Adam Zamoyski

Ghostly traces of a vanished land

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A Journey to Nowhere: Detours and Riddles in the Land and History of Courland

Jean-Paul Kauffmann, translated by Euan Cameron

MacLehose Press, pp. 269, £

This is an entirely pointless but curiously engaging and even tantalising book. A youthful love affair in Montreal with a girl of Latvian descent plants the word ‘Courland’ in the author’s mind. He finds it mellifluous and somehow magical. The girl’s beauty and otherworldliness add a sense of mystery. An Alsatian cousin whose father, drafted into the Wehrmacht, had been killed there in 1945, prompts darker reflection. The discovery that a workmate at the Paris paper he works for is a descendant of the legendary Duchess of Dino, granddaughter of the last of the Dukes of Courland, introduces an intriguing note of nostalgia for a lost elegance.

Without really understanding why, he is gradually drawn into undertaking a frustrating trip to this mythical land in order to write a magazine article which, appropriately, never gets published. What he encounters there is both a dead-end, a toe-hold at the periphery of Europe which does not appear to lead anywhere, and, more surprisingly, a point of departure in the other direction. It was from Windau, now Ventspils, that ships sailed to establish a slaving station in the Gambia river and to set up a colony on Tobago. It was after a service attended by Tsar Nicholas II in the Orthodox chapel of the now abandoned imperial naval base at Karosta that Admiral Rozhestvensky set forth in 1904 on a seven-and-a-half month voyage that ended with the destruction

of the Russian fleet by the Japanese navy at Tsushima. And it was from Dundaga, a little further north, that the man on whom Crocodile Dundee was based emigrated to Australia.

The author wanders in somewhat haphazard fashion through the country, guided by simple curiosity and a vague need to discover whether ‘Courland’ actually exists. He is baffled by the undemonstrative inhabitants, and finds conversations with them unhelpful; the most garrulous is a polytonal rocker of Russian descent who is himself in search of an identity.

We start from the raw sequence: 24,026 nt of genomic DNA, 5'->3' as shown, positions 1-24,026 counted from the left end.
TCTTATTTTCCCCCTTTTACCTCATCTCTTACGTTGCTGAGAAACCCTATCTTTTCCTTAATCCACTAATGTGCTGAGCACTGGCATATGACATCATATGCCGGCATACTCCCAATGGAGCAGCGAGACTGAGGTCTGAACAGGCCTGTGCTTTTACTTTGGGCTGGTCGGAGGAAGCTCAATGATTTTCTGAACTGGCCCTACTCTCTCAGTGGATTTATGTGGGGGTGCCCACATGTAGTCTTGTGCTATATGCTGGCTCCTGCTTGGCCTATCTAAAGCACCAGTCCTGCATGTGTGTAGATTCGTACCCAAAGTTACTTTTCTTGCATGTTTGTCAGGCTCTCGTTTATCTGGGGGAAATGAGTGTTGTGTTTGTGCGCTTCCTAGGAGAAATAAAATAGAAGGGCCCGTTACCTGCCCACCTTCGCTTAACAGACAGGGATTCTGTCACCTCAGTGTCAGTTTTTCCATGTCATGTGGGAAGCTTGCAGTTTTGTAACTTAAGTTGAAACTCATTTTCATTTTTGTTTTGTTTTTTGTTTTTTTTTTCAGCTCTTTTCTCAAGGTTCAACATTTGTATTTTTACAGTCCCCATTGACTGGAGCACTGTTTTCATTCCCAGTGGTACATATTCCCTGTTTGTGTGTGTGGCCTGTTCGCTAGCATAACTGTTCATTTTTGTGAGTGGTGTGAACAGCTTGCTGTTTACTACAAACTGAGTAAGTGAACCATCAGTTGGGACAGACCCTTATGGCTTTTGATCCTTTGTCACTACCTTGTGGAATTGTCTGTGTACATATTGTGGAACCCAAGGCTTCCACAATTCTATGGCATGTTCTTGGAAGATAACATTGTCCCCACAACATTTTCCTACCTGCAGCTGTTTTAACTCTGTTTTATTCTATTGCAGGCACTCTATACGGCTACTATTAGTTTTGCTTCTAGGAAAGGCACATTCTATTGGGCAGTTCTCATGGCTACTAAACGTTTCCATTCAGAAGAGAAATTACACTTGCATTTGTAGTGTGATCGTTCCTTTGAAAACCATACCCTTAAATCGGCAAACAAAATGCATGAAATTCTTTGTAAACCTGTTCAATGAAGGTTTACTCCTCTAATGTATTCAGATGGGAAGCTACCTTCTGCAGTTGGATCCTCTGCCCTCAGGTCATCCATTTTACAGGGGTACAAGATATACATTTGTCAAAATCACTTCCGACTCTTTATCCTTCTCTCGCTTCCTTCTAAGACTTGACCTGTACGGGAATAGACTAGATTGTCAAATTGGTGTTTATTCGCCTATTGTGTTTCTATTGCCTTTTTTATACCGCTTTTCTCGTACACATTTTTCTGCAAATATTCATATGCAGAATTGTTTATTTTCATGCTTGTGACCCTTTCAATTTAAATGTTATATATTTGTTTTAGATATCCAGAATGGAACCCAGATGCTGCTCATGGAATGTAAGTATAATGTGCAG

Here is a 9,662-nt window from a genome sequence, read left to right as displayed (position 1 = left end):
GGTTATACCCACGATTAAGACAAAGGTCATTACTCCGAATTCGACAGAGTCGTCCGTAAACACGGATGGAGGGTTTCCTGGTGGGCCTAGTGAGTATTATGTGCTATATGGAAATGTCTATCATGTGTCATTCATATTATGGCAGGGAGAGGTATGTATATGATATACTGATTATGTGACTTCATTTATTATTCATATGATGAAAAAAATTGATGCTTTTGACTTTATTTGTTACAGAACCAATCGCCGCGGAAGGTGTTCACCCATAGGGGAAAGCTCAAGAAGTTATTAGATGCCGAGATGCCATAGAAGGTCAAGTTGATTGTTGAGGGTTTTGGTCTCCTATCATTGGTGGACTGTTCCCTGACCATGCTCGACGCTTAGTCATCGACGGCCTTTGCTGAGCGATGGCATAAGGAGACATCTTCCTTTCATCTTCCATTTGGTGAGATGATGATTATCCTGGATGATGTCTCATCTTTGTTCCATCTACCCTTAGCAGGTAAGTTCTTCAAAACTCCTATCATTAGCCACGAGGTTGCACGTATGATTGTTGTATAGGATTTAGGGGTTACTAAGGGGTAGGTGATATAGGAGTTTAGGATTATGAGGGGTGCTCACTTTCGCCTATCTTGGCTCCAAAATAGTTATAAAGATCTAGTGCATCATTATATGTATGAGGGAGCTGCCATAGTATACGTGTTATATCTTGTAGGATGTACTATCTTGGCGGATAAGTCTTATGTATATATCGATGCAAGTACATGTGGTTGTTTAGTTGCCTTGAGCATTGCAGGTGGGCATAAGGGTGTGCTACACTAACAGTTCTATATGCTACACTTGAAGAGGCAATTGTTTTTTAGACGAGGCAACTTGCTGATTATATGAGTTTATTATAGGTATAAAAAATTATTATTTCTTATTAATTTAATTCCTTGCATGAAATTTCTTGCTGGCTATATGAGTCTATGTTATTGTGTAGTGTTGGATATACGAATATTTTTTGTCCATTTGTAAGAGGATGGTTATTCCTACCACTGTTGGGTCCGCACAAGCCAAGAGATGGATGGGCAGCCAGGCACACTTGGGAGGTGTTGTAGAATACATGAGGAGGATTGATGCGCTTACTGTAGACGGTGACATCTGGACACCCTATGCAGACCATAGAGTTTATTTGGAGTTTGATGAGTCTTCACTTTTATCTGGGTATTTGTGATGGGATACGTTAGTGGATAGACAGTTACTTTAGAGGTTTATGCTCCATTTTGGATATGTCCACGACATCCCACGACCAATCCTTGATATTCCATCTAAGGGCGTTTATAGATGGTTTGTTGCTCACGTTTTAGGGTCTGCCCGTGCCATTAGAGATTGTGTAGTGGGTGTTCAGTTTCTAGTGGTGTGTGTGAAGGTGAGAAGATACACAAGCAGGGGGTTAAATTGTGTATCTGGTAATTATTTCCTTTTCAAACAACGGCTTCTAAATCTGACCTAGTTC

The landscape strikes the author as not just unfamiliar but deeply alien and mysterious. As he moves around, stumbling on a historic site here, an unexpected vineyard there, on derelict barracks and bunkers which conjure ghosts of two world wars, on traces of the Maréchal de Saxe, who ruled there for two years, of Louis XVIII, who spent part of his exile there, he looks to history to unlock the place for him. He seeks out former country houses built by German Baltic barons, and tries to conjure their vanished world by reading the novels of Eduard von Keyserling, himself a member of one of the baronial families displaced by the march of history.

Their history began in the Middle Ages with the Knights of the Sword, who were later superseded by the Teutonic Knights. Courland started out as part trading post, part colony, part Christian mission. In the 16th century it became a vassal duchy of Poland and in 1795 a province of the Russian empire. From the mid-18th century until 1917, these families would provide court favourites and diplomats, command the tsarist army and run the imperial administration.   

The next three years saw bloody fighting, as this class, supported by German freebooters, fought desperately to preserve their crumbling world in the face of the competing ambitions of Latvian nationalists, Bolsheviks and White Russians. They lost, and the Latvian republic that came into existence in 1920 had no use for them — the author finds a descendant of one of them in the person of a car-salesman in Paris.

At the outset of the second world war the area was occupied by the Germans, who despoiled it of its Jewish inhabitants. They were themselves cornered there in 1945 and suffered a variety of highly unpleasant fates. The victorious Soviets viewed the Latvians as inherently pro-German and exacted a gruesome revenge. The country remained part of the Soviet Union until 1991.

Perhaps the most remarkable thing about this small corner of Europe is the fact that the autochtonous people whom Kauffmann finds so difficult to penetrate are still there at all. For the best part of 1,000 years they suffered extreme forms of physical and cultural colonisation of one sort or another. Their country became a battleground on which German and Russian conflicts were played out, twice. Yet they have discreetly repossessed it and are resolutely getting on with their lives. The girl from Montreal is now a grandmother in Courland.

This book is something of a tour de force: while professing his own failure to get to grips with the place, the author leaves the reader with the feeling that he has himself been to Courland and has also been in some subliminal way connected with its past.